However, I don’t think most Christians avoid reading the Bible because they’re afraid to come across some uncomfortable texts. I think people are lazy and easily distracted. Also, many Christians who attend church depend on the preacher to tell them about the Bible instead of reading it for themselves. Few Christians actually study the Bible, even with all the amazing software now available.

Of course, Mr. Harrison makes the same mistake most non-believers make when they read the Bible. They don’t understand they’re reading someone else’s mail. Consider these verses in Acts 8: 

But an angel of the Lord spoke to Philip saying, “Get up and go south to the road that descends from Jerusalem to Gaza.” (This is a desert road.) So he got up and went; and there was an Ethiopian eunuch, a court official of Candace, queen of the Ethiopians, who was in charge of all her treasure; and he had come to Jerusalem to worship,  and he was returning and sitting in his chariot, and was reading the prophet Isaiah. Then the Spirit said to Philip, “Go up and join this chariot.” Philip ran up and heard him reading Isaiah the prophet, and said, “Do you understand what you are reading?” And he said, “Well, how could I, unless someone guides me? (Acts 8:26–31, emphasis added).

Clearly, the Ethiopian didn’t understand the passage, but he did understand that he needed a guide to help him comprehend it. Few secular people understand the God of the Bible, and many attempt to make sense of the Bible from a contemporary liberal point of view. They don’t understand judgment because they don’t understand holiness or transcendence. Human attributes are imposed on God as if He were just a nasty, short-tempered bully. I’ve heard people say, “Who is God that we should worship Him?” My response is, if you give me enough time I’ll tell you who He is and why you ought to worship Him.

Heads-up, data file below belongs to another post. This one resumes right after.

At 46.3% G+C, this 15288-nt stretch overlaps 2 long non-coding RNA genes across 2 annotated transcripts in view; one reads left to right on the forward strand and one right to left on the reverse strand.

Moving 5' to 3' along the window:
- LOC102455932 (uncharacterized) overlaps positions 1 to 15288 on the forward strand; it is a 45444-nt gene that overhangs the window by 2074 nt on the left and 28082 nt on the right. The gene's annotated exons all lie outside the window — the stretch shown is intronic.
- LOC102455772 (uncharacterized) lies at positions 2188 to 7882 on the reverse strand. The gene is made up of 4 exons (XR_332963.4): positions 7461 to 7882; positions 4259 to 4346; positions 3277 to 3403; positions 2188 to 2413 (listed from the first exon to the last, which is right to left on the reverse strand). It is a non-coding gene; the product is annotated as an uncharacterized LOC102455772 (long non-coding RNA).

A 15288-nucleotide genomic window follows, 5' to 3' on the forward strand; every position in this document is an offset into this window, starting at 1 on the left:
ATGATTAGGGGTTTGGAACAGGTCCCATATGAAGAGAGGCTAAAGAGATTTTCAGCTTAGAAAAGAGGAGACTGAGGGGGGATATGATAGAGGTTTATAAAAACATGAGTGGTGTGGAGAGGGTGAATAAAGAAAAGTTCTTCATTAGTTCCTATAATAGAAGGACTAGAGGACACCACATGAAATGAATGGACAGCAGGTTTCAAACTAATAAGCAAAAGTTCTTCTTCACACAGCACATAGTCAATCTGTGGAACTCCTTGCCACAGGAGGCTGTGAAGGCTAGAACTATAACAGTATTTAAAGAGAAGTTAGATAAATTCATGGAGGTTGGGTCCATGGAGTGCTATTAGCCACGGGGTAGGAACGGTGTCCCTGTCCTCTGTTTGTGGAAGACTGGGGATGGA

This is why people don’t understand the conquest of Canaan by the Israelites. When unbelievers read this, they accuse God of genocide and the murder of innocents. They also take things out of context or omit important details, like the fact that God waited four hundred years before He judged the Canaanites. As well, the Canaanites knew the Israelites were coming, yet only a few considered repenting (see Josh. 2:9; 9:3ff). By contrast, even though the Gibeonites had deceived Joshua, he honored the covenant he made with them and spared their cities. In these facts we can see the goodness and righteousness of God. But without a guide, unbelievers will have a hard time truly understanding what they are reading.